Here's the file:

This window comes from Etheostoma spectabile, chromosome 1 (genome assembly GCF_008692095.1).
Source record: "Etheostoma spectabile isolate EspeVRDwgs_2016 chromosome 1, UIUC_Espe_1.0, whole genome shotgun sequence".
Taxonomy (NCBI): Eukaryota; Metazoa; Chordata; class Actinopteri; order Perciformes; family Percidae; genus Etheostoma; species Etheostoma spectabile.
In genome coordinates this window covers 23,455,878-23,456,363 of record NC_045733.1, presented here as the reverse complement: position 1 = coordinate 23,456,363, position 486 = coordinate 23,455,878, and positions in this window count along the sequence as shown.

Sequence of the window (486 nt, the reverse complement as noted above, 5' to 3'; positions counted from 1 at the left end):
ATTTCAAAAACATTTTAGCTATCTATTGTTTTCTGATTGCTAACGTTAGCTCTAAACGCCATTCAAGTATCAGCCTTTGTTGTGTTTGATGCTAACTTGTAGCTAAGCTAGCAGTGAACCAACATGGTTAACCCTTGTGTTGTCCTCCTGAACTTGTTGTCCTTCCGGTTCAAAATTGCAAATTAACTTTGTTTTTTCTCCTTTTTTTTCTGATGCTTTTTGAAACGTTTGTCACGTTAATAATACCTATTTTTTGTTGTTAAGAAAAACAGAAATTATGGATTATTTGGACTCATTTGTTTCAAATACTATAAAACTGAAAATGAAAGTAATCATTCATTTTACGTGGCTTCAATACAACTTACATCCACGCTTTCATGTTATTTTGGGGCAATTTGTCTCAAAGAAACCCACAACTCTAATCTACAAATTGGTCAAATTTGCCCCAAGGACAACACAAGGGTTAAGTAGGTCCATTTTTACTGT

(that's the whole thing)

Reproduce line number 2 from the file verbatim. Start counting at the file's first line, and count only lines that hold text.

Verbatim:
Source record: "Etheostoma spectabile isolate EspeVRDwgs_2016 chromosome 1, UIUC_Espe_1.0, whole genome shotgun sequence".